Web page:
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Posted by gustav at 10:01PM, Saturday, December 02nd, 2000

The Wide World of Fat Chicks in Armor and Horns

A friend recently asked for some suggestions for getting into the whole classical music thang via recordings. I wrote up my reply in an email, and Rocky suggested it would make a good article, so here it is -- my suggestions for starting to listen to classical.

As classical music goes, what you will enjoy listening to, shockingly enough, will depend on what you like. There's about as much variability in taste and style here as in pop or jazz or anything else, so the best I can do is offer recommendations that tend to be fairly universal, and important in that they influenced (and continue to influence) the composition of other music. Personally, I'm no big fan of Mascagni, or most Italian opera for that matter, so I'm not going to recommend a lot of that right off the bat. Your responses may vary.

I also tend to think that jumping into the deep end, without having a fairly broad exposure to some more accessible stuff to provide context, can be a mistake. So, as much as I love the music, I wouldn't start off with Mahler or Bruckner or Wagner, if you're coming to this world with no previous exposure. Your ears will be overwhelmed. I think it's better to start with some texturally and orchestrally lighter music with clearer structure, counterpoint, and harmony, in order to start building this contextual framework of experience.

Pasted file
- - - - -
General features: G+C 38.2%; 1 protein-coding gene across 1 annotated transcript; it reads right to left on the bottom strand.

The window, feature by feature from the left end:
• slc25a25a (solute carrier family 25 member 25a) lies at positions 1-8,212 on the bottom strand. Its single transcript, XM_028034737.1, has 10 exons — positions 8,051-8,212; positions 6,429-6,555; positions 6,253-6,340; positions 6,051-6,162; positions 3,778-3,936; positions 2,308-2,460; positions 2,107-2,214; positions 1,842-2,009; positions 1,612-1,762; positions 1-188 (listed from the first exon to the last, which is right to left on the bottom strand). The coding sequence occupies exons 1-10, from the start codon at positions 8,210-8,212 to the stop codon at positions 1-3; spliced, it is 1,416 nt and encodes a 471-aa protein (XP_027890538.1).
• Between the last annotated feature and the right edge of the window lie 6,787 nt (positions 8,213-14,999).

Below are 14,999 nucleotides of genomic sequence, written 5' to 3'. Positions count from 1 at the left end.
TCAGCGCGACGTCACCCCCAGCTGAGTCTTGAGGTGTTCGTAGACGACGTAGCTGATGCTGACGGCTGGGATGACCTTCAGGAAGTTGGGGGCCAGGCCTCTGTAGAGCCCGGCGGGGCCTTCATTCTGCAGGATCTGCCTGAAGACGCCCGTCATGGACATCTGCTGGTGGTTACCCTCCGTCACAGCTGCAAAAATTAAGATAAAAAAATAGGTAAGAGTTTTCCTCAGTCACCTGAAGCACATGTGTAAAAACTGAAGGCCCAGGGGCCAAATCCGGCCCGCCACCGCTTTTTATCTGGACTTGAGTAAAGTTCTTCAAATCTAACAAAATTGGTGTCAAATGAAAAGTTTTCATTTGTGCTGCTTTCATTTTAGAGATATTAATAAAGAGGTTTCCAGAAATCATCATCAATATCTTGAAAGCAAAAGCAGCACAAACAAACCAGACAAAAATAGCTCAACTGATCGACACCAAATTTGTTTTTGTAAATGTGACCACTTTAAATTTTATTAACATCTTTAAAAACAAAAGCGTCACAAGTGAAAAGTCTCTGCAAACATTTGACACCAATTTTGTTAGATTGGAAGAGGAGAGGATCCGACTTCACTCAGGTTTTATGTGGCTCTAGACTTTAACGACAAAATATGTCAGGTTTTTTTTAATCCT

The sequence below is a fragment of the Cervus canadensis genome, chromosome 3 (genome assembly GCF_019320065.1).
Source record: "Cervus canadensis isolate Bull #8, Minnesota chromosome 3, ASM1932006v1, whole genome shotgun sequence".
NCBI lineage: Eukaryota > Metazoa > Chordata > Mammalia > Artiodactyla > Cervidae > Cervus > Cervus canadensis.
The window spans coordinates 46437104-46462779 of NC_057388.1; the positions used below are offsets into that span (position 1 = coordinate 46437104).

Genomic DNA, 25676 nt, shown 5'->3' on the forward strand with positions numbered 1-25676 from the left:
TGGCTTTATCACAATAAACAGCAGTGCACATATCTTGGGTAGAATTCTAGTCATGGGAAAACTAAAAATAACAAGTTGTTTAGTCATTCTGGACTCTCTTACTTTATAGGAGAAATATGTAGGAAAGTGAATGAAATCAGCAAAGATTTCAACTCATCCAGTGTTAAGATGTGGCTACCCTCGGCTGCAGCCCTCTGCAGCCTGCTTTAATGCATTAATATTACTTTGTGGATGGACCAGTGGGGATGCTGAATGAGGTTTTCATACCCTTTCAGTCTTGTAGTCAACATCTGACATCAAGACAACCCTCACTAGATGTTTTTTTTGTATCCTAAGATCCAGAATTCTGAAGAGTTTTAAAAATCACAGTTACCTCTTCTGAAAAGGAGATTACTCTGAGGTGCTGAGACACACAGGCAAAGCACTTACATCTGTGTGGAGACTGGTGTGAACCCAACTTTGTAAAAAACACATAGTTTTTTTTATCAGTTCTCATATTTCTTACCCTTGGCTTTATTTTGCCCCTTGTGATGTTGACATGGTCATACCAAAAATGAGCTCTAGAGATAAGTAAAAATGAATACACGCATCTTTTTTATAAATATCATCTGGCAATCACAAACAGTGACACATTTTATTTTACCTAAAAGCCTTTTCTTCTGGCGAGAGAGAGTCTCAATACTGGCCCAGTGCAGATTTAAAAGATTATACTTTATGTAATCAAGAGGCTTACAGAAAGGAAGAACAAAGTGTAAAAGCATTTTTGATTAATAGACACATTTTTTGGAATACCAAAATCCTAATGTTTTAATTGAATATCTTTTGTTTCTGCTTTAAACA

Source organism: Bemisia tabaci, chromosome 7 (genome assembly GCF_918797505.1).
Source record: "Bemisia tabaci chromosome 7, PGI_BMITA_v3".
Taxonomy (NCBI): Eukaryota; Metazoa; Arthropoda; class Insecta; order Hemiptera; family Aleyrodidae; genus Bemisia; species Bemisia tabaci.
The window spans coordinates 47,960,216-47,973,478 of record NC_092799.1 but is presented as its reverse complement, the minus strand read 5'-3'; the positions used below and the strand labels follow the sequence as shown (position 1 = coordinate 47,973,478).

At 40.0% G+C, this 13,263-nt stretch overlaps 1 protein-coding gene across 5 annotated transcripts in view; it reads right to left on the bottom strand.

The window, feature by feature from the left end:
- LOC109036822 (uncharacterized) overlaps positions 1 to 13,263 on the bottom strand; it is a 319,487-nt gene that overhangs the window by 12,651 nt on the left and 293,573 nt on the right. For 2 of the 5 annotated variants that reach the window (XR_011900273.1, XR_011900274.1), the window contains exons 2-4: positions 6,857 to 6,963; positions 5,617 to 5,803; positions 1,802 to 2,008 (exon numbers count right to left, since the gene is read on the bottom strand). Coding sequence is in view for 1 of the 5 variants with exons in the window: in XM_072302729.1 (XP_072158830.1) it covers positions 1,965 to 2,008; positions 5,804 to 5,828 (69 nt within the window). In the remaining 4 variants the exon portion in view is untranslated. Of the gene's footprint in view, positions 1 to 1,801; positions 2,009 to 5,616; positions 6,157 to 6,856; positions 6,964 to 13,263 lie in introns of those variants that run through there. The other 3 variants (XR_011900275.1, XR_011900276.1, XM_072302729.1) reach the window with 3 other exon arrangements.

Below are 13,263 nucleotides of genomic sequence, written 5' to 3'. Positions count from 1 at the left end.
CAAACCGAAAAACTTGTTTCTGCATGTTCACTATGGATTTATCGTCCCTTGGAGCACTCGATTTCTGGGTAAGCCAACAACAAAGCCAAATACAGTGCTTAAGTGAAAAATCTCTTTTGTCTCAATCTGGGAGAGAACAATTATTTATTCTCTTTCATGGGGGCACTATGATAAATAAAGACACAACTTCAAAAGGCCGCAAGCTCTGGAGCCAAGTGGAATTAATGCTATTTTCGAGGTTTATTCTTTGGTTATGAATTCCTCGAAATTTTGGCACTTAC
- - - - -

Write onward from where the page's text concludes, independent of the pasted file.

Beethoven piano sonatas are all good, but it's not worth getting a recording by a non-phenomenal pianist. Alfred Brendel, maybe Serkin, Kempff, Argerich, and to a lesser degree, Ashkenazy (more of a Chopin guy) are all good. Glenn Gould is interesting -- particularly for his emphasis on counterpoint -- but probably not a great first Beethoven recording. I can't stand Barenboim's playing. Rubinstein wouldn't be my first choice for Beethoven though he too is phenomenal on Chopin. I really wouldn't get anyone I haven't mentioned for the Beethoven sonatas.

All the Beethoven keyboard music is pretty accessible. It's also worth getting familiar with his Symphonies, since they've influenced pretty much all orchestra music since, and are referred to, directly or not, in a vast number of subsequent pieces. Everyone knows bits of almost all of them, but they're rewarding to hear in detail, over and over. Karajan and Bernstein made good recordings of them, and the Toscanini ones, although they're older and in mono, are great.